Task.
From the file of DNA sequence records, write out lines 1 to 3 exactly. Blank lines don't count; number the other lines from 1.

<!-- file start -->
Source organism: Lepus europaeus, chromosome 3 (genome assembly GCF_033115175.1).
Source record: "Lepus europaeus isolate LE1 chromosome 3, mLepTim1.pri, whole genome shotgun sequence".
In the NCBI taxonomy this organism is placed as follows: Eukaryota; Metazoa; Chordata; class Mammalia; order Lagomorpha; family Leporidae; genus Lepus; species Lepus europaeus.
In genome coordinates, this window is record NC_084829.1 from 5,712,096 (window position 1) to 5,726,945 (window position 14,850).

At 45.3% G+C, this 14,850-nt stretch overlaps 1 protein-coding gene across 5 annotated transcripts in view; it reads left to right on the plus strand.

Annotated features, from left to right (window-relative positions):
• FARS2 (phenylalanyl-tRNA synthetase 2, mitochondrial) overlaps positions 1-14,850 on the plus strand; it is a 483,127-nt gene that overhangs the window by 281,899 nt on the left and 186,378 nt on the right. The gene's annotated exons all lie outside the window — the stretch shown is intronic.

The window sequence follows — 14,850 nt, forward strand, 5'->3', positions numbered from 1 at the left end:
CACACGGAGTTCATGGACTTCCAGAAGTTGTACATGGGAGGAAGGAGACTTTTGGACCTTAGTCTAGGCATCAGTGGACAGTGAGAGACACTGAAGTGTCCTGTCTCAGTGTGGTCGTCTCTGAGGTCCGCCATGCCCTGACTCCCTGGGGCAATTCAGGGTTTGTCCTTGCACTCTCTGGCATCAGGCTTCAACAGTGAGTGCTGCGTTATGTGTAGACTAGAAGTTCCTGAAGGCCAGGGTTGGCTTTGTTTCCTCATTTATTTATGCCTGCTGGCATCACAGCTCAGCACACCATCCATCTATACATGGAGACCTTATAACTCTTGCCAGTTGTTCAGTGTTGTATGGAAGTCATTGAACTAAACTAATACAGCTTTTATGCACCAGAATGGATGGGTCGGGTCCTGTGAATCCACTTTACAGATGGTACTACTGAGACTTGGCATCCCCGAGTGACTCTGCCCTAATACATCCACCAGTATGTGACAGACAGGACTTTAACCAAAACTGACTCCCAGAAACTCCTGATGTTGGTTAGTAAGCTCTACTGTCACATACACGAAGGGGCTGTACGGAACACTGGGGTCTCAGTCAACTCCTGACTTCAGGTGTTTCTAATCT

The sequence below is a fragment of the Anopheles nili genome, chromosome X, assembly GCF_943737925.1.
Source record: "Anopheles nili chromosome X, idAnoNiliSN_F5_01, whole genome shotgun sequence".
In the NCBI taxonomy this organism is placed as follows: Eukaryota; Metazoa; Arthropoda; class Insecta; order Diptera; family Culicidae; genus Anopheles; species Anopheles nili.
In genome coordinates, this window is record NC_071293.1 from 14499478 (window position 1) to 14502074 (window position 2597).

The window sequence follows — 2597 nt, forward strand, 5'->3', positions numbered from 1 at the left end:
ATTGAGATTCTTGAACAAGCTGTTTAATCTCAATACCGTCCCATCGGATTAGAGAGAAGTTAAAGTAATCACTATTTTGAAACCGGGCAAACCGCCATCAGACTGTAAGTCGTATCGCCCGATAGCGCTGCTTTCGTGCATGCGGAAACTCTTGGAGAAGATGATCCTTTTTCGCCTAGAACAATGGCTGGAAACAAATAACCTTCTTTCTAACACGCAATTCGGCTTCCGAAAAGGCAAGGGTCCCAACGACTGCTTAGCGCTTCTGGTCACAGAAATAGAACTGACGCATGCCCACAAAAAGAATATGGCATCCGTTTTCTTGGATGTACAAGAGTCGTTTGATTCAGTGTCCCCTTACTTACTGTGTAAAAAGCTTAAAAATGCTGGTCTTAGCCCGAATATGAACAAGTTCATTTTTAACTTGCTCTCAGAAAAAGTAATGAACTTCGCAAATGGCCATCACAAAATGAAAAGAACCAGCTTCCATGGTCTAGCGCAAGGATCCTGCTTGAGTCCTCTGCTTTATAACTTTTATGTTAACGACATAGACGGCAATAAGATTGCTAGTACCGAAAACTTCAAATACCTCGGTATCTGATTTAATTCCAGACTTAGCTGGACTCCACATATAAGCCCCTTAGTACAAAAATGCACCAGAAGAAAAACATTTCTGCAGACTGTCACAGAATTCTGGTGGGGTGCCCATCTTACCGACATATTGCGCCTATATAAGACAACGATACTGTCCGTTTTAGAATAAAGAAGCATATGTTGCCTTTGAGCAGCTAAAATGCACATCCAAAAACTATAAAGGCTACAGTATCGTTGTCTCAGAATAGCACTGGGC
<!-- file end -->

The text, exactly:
Source organism: Lepus europaeus, chromosome 3 (genome assembly GCF_033115175.1).
Source record: "Lepus europaeus isolate LE1 chromosome 3, mLepTim1.pri, whole genome shotgun sequence".
In the NCBI taxonomy this organism is placed as follows: Eukaryota; Metazoa; Chordata; class Mammalia; order Lagomorpha; family Leporidae; genus Lepus; species Lepus europaeus.